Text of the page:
BY BRIAN VANOCHTEN
PHOTOS BY DIANNE CARROLL BURDICK
GRAND RAPIDS – You walk into any frozen yogurt or ice cream shop anywhere and the toppings are all the same: prepackaged, processed, canned or bulk-purchased items full of additives and preservatives.
Spoonlickers Handcrafted Frozen Yogurt dares to be different.
At each of their three locations, co-owners and co-founders Dianna and David Darling insist upon fresh-baked, scratch-made and locally sourced toppings that customers won’t find anywhere else. It’s all part of the farm-to-table – or, perhaps, kitchen-to-spoon – concept the Darlings have brought to frozen desserts.
“It goes right from here to there – kitchen to spoon,” baker Alecia Fanning said of the Spoonlickers’ uncompromising approach to scratch-made toppings using the freshest ingredients. “A lot of people are a lot more conscious of it. I think people are more willing to pay a little extra for that if it’s homemade stuff, rather than if it was made in a factory or mass produced or came from a machine.
“I think the love goes into it,” she added. “They can tell it’s a much better product.”
It’s all about quality at Spoonlickers, with its signature chocolate ganache, butterscotch, homemade granola, scratch-made brownies, cookies, pumpkin pie, whoopie pies, cinnamon streusel crumble and marshmallow squares. It grinds the peanuts for its peanut-butter sauce. It toasts its own coconut.
No one in the industry comes close to that sort of freshness.
“A lot of people don’t do it, so, for us, it’s especially unique, just knowing a lot of what us bakers make is from scratch,” said Grace Tuttle, a junior supervisor at Spoonlickers who preceded Fanning as baker. “I think it is important to a lot of people. There is a difference in quality a lot of the time.
“It’s just about knowing that you’re eating something homemade or local products, it’s just different than getting it from wherever,” she said. “I’ve been to several of the frozen yogurt stores. I think when you go around and sample them, you can really tell the difference. I can immediately tell when I try other places that it’s a dry powder mixed with water.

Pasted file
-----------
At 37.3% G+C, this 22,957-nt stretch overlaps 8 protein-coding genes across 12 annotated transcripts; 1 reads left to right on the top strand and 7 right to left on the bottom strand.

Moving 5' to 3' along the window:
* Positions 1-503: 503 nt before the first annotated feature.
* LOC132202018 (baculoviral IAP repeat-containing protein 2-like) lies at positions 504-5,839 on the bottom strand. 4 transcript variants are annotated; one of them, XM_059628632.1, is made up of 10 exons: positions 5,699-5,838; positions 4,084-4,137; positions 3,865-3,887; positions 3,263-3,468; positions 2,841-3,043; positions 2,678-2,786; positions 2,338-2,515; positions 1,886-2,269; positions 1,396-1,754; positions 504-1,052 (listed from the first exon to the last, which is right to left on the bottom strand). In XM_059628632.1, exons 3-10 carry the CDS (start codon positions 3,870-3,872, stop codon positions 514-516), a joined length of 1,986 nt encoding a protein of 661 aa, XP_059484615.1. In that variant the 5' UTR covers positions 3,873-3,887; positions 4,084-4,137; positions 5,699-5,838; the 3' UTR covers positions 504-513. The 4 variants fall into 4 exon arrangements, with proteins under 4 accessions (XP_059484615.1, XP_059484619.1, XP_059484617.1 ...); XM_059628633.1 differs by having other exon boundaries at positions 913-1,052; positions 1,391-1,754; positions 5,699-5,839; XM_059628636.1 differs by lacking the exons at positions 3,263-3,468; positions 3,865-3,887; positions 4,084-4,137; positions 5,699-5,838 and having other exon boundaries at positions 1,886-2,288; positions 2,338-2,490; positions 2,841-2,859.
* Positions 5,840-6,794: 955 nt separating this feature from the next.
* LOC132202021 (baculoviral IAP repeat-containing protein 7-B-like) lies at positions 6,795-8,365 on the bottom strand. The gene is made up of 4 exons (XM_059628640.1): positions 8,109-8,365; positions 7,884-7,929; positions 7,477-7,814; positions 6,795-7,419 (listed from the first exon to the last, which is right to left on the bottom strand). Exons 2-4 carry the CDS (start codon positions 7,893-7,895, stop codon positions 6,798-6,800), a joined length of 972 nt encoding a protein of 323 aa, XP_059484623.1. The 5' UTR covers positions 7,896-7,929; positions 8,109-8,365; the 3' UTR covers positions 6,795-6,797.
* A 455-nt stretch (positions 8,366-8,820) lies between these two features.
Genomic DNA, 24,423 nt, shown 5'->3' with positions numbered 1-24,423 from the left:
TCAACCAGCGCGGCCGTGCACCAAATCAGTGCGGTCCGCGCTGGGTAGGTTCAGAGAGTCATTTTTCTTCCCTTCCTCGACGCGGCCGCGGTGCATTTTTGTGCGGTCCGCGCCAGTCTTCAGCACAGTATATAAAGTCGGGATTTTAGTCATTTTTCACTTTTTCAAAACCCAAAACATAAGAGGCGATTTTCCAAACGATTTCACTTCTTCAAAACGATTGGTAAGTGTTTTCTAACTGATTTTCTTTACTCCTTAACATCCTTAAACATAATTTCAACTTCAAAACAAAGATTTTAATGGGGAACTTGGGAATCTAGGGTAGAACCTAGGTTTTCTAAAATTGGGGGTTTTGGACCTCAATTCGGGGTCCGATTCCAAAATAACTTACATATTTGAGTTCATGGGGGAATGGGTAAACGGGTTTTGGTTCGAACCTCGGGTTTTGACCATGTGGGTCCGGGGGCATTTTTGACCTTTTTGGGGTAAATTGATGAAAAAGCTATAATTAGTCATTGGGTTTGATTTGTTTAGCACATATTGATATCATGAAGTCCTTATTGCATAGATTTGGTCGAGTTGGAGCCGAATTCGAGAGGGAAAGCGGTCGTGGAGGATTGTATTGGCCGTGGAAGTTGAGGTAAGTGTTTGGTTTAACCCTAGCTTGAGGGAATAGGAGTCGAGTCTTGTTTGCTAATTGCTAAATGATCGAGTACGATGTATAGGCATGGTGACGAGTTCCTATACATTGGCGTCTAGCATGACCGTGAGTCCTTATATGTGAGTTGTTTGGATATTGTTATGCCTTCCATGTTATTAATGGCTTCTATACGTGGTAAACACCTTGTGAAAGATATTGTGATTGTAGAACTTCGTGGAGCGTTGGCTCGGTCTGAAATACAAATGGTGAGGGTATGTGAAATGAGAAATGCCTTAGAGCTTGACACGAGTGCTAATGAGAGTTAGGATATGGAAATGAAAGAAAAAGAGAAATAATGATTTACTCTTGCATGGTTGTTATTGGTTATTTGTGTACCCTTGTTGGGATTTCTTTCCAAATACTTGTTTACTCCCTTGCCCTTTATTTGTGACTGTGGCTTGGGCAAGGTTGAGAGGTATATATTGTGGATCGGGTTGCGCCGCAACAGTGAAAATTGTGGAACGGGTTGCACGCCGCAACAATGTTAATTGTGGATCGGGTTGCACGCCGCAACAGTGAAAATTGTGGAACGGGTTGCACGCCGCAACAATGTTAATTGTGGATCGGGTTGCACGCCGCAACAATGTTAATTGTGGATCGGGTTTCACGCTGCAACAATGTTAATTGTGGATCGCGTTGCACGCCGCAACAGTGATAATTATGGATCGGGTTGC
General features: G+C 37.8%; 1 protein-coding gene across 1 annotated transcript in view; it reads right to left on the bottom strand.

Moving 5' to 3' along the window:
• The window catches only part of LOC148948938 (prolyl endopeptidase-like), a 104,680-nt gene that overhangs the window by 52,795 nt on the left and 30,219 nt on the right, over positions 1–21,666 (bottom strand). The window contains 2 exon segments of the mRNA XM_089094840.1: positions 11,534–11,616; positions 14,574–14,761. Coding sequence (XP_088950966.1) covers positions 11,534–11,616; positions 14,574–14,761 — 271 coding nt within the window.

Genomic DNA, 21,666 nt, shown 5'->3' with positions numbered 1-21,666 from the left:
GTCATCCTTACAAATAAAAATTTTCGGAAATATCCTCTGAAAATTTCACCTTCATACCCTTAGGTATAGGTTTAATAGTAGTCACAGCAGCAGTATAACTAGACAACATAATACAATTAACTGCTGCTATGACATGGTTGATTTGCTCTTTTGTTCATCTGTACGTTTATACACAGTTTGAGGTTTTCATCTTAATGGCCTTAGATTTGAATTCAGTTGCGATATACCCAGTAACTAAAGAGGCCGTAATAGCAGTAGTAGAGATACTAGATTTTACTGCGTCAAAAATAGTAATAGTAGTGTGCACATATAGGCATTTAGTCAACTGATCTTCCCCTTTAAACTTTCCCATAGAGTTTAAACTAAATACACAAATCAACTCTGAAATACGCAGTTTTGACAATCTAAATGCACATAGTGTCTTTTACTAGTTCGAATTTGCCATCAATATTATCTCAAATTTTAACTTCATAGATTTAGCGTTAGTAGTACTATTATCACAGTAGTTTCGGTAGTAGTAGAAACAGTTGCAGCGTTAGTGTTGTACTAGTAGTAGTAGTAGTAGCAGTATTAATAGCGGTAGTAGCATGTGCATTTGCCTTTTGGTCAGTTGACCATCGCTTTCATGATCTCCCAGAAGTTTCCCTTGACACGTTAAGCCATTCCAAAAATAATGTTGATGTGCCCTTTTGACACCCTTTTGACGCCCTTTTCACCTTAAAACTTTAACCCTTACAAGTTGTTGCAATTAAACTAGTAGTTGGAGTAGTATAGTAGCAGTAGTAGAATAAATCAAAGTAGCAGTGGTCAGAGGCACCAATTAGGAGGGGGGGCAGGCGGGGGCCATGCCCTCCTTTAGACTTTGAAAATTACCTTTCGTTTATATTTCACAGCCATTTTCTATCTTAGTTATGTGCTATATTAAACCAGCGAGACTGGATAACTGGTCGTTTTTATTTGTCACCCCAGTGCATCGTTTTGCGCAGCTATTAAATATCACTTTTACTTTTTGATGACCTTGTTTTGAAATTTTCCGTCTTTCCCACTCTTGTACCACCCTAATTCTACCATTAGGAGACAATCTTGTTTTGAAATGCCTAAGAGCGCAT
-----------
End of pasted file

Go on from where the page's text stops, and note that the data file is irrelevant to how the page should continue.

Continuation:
“It’s a lot better here.”
The proof is in the pantry and refrigerator at Spoonlickers’ flagship Eastown store at 1551 Wealthy St. in Grand Rapids. Top-shelf ingredients, such as couverture chocolate and Nielsen Massey vanilla, go into making ganache and buttercream, respectively. Farm-fresh eggs, King flour milled in Lowell and Meijer brown sugar are examples of locally sourced items Spoonlickers’ baking staff uses.
All of the milk and cream used in production of its soft-serve frozen yogurt and baked goods comes from southwestern Michigan dairy farms, which results in a freshness its customers truly can taste.
No compromises. No cutting corners. Period.
“Everything we can buy locally, we do,” David Darling said. “All of the milk, all of the dairy for our yogurts and gelatos, it comes from southwest Michigan. People love the fact that we toast our own coconut.
“We have never wavered. The reason we do this is, because if we don’t, nobody else will,” he said. “It makes us different. It’s so much better because we control what’s going in (these toppings).”